Journal Issue:
Heritage of Violence

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Islands of the Abject: Absence, trauma and memory in the cemetery island.
Sheppard-Simms, Emma A
Cemetery islands–islands of death–are simultaneously real places as well as symbols of the ways in which death has been marginalized in the modern city. Since the nineteenth century, cemeteries on islands have tended to be quietly invisible places, reserved for the bodies of those who, in life, occupied the margins of human society: the deviants, the forgotten, the diseased and the insane. Places such as Hart Island, the vast potter’s field of New York City and Poveglia, the island where Venice’s plague victims were sent to die, remain resolutely out of sight and mind, hidden behind the shiny façade of the urban metropolis. Yet today such islands are also sites of transformation brought about by a growing interest in death-tourism, calls for public access to sites of heritage, and the continued real estate development of ‘authentic’ urban spaces. Even while some cemetery islands lie abandoned and ruined, other islands of death and marginalization have emerged to take their place as locales for the contemporary ‘Other’. It is these simultaneously transgressive and transformative qualities of cemetery islands that provide the main question for this paper: How might the dark histories of trauma and violence found within cemetery islands, be critically addressed within future representations of these islands? One cemetery island - Hart Island, located in New York City, is considered here as a generative landscape that has contributed to a discussion about continued practices of spatial exclusion and their potential transformation through alternative, experimental modes of art and design. This discussion is framed through Kristeva's theories of the abject and Foucault's notion of heterotopian space.
The Troubled Past and Contested Future of Northern Ireland's Maze Prison/Long Kesh
Dwiggins, Jill
As Northern Ireland's landmark Good Friday Agreement approaches its 20-year anniversary, one site looms particularly large in the memories and perspectives of men and women who lived through the civil conflict known as the Troubles. The remains of HM Maze Prison stand unoccupied and unused while Northern Ireland debates how this polarizing historical landscape figures into the population's recovery from historical violence. The Maze Prison/Long Kesh housed paramilitary prisoners from 1971 to 2000. A brief review of the prison history suggests that far from being placed "out of site, out of mind," its prisoners, employees, and administration retained an active role in the violence of the Troubles. Today the Maze Prison/Long Kesh serves as more than a reminder of a dark era; it is also a hotly contested cultural landscape. In the debate over the future of what remains of the prison campus, competing political perspectives have yielded proposals that prescribe drastically different approaches to the community's recovery. The prison site, perceived variably as a threat to the peace process, a minimum requirement for peace, a historical obligation, and an economic opportunity, waits in limbo for a political agreement regarding the extent to which the landscape should be put to recreational, commercial, historical, and civic use.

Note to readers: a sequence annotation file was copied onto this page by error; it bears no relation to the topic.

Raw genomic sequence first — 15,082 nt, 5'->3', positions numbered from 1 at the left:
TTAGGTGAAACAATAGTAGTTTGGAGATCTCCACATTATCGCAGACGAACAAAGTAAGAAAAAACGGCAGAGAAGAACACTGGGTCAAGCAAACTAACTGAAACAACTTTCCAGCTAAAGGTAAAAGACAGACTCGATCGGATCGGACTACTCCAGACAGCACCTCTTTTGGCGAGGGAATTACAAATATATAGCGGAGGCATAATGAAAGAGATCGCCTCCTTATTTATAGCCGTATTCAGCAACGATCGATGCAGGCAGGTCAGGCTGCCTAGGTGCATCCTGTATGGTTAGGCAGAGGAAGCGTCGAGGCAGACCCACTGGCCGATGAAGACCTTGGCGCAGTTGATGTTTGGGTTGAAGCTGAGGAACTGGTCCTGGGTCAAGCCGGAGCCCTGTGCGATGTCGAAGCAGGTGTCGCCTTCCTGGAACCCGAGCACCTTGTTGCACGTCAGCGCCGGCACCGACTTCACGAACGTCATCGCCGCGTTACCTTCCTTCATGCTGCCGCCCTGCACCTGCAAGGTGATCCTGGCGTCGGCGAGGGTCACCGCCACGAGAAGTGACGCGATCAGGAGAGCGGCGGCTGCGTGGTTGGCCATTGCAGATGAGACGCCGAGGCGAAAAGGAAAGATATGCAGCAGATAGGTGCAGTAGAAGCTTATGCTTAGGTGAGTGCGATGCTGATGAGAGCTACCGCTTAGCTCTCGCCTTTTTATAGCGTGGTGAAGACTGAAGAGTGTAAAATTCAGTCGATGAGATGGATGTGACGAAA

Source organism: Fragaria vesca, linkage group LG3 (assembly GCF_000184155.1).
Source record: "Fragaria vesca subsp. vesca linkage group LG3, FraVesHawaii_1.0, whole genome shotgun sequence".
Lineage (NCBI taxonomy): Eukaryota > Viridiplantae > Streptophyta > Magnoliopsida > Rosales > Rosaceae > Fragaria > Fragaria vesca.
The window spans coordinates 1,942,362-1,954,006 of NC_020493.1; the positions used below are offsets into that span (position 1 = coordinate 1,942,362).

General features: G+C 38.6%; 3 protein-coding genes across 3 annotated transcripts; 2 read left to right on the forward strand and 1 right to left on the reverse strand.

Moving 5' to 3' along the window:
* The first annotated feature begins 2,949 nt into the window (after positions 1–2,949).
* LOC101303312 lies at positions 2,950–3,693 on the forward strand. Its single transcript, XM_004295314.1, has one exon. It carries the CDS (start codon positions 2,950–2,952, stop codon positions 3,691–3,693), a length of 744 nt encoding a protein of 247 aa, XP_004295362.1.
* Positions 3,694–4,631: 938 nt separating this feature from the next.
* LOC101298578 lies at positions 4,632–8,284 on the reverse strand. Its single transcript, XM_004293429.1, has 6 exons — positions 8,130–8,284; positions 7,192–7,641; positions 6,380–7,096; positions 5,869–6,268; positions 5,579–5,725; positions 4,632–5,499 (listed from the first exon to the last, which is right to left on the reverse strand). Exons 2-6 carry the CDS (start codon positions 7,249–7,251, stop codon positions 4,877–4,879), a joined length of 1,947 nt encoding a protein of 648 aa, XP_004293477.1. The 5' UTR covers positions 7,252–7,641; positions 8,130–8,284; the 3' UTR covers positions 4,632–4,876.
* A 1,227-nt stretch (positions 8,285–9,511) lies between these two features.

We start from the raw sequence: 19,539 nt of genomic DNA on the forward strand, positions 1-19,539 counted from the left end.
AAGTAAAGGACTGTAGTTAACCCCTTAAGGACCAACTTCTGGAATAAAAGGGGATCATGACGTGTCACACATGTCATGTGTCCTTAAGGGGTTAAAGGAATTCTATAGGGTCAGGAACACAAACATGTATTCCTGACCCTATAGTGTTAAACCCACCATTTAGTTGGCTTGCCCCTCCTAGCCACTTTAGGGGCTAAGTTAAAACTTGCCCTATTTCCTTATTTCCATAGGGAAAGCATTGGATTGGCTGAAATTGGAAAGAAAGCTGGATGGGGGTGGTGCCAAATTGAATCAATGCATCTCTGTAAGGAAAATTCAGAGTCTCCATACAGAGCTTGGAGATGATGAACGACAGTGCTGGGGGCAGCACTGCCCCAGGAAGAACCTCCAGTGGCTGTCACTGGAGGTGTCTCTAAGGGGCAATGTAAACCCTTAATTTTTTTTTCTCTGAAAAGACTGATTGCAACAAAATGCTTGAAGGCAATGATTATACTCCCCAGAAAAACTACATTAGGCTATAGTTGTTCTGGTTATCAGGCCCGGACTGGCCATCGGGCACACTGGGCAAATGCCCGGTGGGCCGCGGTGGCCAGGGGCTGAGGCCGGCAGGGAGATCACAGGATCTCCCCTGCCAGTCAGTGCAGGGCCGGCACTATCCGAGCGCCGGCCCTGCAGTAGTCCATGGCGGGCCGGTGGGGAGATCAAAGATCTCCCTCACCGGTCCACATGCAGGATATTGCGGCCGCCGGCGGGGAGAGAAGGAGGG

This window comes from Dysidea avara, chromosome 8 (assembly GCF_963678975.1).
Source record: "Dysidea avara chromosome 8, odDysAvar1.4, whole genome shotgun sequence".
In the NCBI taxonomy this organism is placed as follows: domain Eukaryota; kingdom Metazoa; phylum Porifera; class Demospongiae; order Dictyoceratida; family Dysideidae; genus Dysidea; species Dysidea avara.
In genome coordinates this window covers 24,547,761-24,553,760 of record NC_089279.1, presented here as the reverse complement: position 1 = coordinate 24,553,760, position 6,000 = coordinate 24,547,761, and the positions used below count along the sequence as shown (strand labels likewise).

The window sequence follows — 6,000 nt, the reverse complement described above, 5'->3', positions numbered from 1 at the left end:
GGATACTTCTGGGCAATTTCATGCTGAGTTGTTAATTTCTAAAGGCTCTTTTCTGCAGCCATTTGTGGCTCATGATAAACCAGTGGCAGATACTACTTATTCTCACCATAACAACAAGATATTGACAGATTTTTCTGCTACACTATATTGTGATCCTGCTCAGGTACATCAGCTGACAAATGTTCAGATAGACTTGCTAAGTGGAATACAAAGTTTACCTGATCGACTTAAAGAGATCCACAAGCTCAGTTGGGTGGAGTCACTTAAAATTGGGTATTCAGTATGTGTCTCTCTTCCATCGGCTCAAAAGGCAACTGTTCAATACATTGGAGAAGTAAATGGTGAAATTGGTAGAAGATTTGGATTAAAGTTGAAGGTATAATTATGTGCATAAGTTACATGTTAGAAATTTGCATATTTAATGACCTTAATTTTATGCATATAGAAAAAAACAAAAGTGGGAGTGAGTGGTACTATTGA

Notes From the Field: Rebuilding Lives Among Memories of Violence
Weber, Sanne
Colombia has been the site of one of the world’s longest internal armed conflicts. Its population has been trapped between different armed groups, who in their struggle for control over land and resources have uprooted millions of people. After the demobilization of the country’s paramilitary group Autodefensas Unidas de Colombia (AUC) in 2006, many people have started returning to the land from which they were displaced. A land restitution and reparation program was adopted in 2011 that is now, slowly, returning land to its original owners and assisting people in the difficult process of resettling. This paper describes how people in two communities in Colombia’s Magdalena Department are attempting to rebuild their lives among memories of fear and violence, and in conditions that reflect the severe structural inequalities that many people still continue to suffer today.
Witnesses and the Changing Goals of Memorialization
Paynter, Braden; Hoque, Mofidul; Marifat, Hadi; Monicelli, Elena
Violence is experienced by many people first hand. While some of these people are later allowed to serve as witnesses through memorialization, many are not. Often, those excluded encompass whole categories of people: victims, perpetrators, soldiers, women, etc. Who is allowed to serve as a witness during memorialization often depends on a range of factors, such as timing and context. But the very definition of a witness also shapes what outcomes are possible from memorialization. This article looks at three members of the International Coalition of Sites of Conscience from three different contexts (Afghanistan, Bangladesh, and Italy), and examines how their varying definitions of what a witness is are not only rooted in the needs of their societies, but also shape their memorialization and its impact on those societies.